More and more reasons are emerging as to why Tesla’s chief executive officer and the world’s richest man, Elon Musk, are pulling out of his $44 billion bid to buy microblogging platform Twitter.
Musk had made an offer in April to buy 100 percent of Twitter for $44 billion at $54.20 a share in cash, which at the time was a 54 percent premium to the price on the day he began investing in Twitter. Twitter.
But nearly three months after, just over the weekend, in a filing with the U.S. Securities and Exchange Commission (SEC), Musk said he wanted to end the deal because Twitter had “materially violated” their agreement and made “false and false allegations.” had made. misleading” statements during negotiations.
The social media company, meanwhile, has said it plans to take legal action to enforce the agreement.
In May, Twitter said it has suspended more than half a million accounts believed to be spam every day. In addition, according to the company, millions of accounts are locked every week that cannot pass human verification.
Twitter Chief Executive Officer, Parag Agrawal, had explained the company’s efforts in reducing spam accounts.
He said the company also faced the challenge of many accounts that look fake because they don’t have photos, but are later verified to have real people behind them.
Musk claimed that Twitter had failed to provide him with the necessary information about the prevalence of fake or spam accounts on his platform, a concern he first raised in May. At the time, he had said the deal was “temporarily on hold” until he received the data from Twitter, which claimed spam and bot accounts make up less than five percent of total users.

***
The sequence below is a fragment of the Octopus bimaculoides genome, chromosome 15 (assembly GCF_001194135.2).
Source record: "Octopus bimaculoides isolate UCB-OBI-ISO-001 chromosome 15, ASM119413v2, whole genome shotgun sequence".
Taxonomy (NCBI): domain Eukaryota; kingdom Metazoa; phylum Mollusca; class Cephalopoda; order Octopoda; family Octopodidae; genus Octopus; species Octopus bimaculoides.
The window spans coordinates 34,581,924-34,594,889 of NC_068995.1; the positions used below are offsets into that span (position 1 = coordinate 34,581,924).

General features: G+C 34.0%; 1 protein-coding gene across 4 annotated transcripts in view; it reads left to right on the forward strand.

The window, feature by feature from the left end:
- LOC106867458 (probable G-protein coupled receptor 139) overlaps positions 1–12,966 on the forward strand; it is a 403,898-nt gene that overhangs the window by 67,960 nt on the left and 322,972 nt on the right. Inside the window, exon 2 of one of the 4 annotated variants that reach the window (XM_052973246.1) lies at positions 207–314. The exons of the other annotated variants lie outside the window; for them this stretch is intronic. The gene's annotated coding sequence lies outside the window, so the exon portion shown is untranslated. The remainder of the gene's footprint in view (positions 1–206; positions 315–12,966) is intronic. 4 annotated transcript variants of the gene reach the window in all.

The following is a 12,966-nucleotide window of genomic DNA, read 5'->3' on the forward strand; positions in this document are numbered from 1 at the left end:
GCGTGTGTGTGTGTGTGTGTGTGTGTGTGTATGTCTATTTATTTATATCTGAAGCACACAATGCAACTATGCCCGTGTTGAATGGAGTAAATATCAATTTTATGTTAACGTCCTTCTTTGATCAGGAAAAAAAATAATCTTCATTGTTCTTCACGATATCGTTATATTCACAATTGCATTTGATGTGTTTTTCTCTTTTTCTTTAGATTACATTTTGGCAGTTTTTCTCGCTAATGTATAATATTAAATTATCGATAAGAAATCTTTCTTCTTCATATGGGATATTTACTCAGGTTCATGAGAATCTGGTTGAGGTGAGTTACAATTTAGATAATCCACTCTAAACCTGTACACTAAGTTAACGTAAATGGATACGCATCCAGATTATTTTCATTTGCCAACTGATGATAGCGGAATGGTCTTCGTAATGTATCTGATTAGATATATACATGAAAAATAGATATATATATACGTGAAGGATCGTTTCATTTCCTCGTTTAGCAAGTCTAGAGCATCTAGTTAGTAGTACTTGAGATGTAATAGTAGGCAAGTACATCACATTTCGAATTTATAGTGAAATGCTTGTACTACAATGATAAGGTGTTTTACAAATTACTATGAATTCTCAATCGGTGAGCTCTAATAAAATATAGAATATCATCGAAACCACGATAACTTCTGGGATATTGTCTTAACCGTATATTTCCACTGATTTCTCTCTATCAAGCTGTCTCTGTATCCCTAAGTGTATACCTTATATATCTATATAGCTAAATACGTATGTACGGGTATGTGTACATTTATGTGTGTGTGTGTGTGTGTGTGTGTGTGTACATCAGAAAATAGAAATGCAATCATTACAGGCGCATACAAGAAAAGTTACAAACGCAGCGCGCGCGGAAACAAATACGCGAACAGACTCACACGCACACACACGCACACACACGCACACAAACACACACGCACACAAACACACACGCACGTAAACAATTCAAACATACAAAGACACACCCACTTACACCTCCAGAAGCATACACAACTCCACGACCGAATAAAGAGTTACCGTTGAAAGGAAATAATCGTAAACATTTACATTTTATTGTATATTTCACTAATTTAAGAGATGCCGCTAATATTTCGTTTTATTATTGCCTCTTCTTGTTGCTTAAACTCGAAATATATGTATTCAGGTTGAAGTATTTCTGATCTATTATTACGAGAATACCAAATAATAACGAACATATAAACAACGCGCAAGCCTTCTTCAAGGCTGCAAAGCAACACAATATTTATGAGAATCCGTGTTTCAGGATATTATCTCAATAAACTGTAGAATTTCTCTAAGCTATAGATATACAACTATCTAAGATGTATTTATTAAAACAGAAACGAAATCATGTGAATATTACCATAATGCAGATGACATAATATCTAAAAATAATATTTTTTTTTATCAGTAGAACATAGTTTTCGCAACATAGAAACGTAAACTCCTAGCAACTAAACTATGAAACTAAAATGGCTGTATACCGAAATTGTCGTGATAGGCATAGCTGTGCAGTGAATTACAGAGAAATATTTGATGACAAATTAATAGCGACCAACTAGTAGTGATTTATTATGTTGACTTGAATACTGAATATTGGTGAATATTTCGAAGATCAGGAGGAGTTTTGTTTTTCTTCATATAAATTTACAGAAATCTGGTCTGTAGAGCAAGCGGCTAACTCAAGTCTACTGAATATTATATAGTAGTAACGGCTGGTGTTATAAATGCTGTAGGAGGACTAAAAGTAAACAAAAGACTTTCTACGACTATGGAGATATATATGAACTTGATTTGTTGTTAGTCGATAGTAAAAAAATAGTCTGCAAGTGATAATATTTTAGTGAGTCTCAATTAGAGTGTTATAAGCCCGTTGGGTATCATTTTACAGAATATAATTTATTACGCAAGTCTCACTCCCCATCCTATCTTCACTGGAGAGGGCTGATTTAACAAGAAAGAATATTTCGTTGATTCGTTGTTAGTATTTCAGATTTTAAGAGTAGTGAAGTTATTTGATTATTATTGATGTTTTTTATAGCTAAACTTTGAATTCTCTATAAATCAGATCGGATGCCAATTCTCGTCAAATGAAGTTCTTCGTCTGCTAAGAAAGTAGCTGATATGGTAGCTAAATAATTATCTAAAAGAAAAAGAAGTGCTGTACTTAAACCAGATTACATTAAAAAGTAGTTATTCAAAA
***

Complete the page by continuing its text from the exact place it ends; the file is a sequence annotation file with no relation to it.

While these are broadly some of the reasons Musk has told the SEC to end the deal, analysts say a number of outside factors may also have played a role in his decision.
First, technology stocks worldwide have undergone a massive correction since the deal was announced. On Friday, Twitter’s stock closed on the New York Stock Exchange at $36.81, compared to $51.70 on April 25 when the company accepted Musk’s offer, a drop of nearly 29 percent. Tesla’s stock price has fallen more than 24 percent since the deal was announced.
Second, there were also questions about how Musk would fund the $44 billion deal. In May, Musk had told the US SEC that the deal would involve $33.5 billion in equity, compared to a previous pledge of $27.25 billion.
He had also sold Tesla stock worth about $8.5 billion and had drawn up about $7 billion from investors, including Prince al-Waleed bin Talal of Saudi Arabia. However, he had told SEC that he was continuing to seek additional funding and was in talks with Twitter shareholders, including former Twitter CEO Jack Dorsey, about potentially keeping their stake in the company.
Going forward, analysts noted that Musk and Twitter may face a lengthy legal battle as the social media platform has made it clear it will take action to enforce the terms of the deal.
“The Twitter Board is committed to closing the transaction at the price and terms agreed with Mr. Musk and plans to take legal action to enforce the merger agreement. We are confident that we will prevail in the Delaware Court of Chancery,” said Twitter chairman Bret Taylor.
The original merger agreement also includes a $1 billion split fee.
According to Reuters, disputed mergers and acquisitions that end up in the Delaware courts more often than not end up with the parties renegotiating deals or the acquirer paying the target a settlement to walk away, rather than a judge ordering that a transaction is completed .